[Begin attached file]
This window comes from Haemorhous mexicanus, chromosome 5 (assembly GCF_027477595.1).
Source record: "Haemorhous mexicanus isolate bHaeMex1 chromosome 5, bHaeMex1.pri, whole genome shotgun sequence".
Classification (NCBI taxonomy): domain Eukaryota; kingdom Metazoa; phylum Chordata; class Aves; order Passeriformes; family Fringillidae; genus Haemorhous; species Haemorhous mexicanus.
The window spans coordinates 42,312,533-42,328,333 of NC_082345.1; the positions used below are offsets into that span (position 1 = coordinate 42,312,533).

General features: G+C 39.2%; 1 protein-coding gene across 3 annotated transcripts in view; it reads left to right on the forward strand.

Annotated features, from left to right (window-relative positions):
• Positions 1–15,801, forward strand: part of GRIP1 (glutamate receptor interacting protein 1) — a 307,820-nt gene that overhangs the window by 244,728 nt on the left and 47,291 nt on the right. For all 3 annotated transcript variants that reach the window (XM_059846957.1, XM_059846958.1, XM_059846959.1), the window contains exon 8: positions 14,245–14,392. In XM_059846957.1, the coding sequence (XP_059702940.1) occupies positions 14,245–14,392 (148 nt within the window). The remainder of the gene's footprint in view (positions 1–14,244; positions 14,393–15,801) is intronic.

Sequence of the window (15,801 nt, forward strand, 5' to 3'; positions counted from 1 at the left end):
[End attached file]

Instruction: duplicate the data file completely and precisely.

This window comes from Haemorhous mexicanus, chromosome 5 (assembly GCF_027477595.1).
Source record: "Haemorhous mexicanus isolate bHaeMex1 chromosome 5, bHaeMex1.pri, whole genome shotgun sequence".
Classification (NCBI taxonomy): domain Eukaryota; kingdom Metazoa; phylum Chordata; class Aves; order Passeriformes; family Fringillidae; genus Haemorhous; species Haemorhous mexicanus.
The window spans coordinates 42,312,533-42,328,333 of NC_082345.1; the positions used below are offsets into that span (position 1 = coordinate 42,312,533).

General features: G+C 39.2%; 1 protein-coding gene across 3 annotated transcripts in view; it reads left to right on the forward strand.

Annotated features, from left to right (window-relative positions):
• Positions 1–15,801, forward strand: part of GRIP1 (glutamate receptor interacting protein 1) — a 307,820-nt gene that overhangs the window by 244,728 nt on the left and 47,291 nt on the right. For all 3 annotated transcript variants that reach the window (XM_059846957.1, XM_059846958.1, XM_059846959.1), the window contains exon 8: positions 14,245–14,392. In XM_059846957.1, the coding sequence (XP_059702940.1) occupies positions 14,245–14,392 (148 nt within the window). The remainder of the gene's footprint in view (positions 1–14,244; positions 14,393–15,801) is intronic.

Sequence of the window (15,801 nt, forward strand, 5' to 3'; positions counted from 1 at the left end):